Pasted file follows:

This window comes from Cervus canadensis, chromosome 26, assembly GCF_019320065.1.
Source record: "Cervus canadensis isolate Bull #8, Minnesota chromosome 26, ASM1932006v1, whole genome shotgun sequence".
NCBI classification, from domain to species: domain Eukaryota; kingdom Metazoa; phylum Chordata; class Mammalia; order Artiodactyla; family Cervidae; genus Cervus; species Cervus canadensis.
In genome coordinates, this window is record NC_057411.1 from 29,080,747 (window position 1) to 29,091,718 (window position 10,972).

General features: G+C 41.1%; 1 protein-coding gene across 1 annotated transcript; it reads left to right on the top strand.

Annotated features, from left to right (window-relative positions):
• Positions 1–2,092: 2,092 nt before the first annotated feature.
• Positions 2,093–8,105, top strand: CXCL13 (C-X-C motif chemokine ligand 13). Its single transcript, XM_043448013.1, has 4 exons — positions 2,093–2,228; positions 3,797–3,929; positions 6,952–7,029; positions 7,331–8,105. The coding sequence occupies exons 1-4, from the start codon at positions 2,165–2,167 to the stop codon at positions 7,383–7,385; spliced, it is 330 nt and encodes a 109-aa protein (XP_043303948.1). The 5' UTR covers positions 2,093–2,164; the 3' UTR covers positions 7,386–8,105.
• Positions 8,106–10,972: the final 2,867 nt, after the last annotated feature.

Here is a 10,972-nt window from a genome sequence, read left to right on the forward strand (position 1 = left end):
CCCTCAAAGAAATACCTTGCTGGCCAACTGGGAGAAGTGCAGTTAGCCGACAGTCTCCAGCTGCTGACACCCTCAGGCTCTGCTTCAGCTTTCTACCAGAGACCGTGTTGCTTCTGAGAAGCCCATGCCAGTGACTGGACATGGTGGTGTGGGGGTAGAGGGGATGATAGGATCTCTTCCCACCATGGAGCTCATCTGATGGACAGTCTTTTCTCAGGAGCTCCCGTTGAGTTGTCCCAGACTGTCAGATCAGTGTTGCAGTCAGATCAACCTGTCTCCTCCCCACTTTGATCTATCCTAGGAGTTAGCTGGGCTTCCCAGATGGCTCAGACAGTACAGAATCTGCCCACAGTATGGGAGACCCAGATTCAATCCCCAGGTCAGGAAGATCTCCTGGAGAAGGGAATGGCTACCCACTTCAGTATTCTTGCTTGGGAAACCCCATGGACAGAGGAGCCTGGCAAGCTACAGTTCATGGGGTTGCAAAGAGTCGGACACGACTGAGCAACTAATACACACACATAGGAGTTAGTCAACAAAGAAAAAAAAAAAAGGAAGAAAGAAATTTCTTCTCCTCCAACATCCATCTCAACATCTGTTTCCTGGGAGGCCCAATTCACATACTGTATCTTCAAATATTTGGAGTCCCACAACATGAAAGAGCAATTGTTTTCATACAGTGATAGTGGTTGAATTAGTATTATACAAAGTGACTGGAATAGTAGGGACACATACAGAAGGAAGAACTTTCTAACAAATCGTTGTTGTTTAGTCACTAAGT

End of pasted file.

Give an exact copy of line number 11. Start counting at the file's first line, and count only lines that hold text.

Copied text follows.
CCCTCAAAGAAATACCTTGCTGGCCAACTGGGAGAAGTGCAGTTAGCCGACAGTCTCCAGCTGCTGACACCCTCAGGCTCTGCTTCAGCTTTCTACCAGAGACCGTGTTGCTTCTGAGAAGCCCATGCCAGTGACTGGACATGGTGGTGTGGGGGTAGAGGGGATGATAGGATCTCTTCCCACCATGGAGCTCATCTGATGGACAGTCTTTTCTCAGGAGCTCCCGTTGAGTTGTCCCAGACTGTCAGATCAGTGTTGCAGTCAGATCAACCTGTCTCCTCCCCACTTTGATCTATCCTAGGAGTTAGCTGGGCTTCCCAGATGGCTCAGACAGTACAGAATCTGCCCACAGTATGGGAGACCCAGATTCAATCCCCAGGTCAGGAAGATCTCCTGGAGAAGGGAATGGCTACCCACTTCAGTATTCTTGCTTGGGAAACCCCATGGACAGAGGAGCCTGGCAAGCTACAGTTCATGGGGTTGCAAAGAGTCGGACACGACTGAGCAACTAATACACACACATAGGAGTTAGTCAACAAAGAAAAAAAAAAAAGGAAGAAAGAAATTTCTTCTCCTCCAACATCCATCTCAACATCTGTTTCCTGGGAGGCCCAATTCACATACTGTATCTTCAAATATTTGGAGTCCCACAACATGAAAGAGCAATTGTTTTCATACAGTGATAGTGGTTGAATTAGTATTATACAAAGTGACTGGAATAGTAGGGACACATACAGAAGGAAGAACTTTCTAACAAATCGTTGTTGTTTAGTCACTAAGT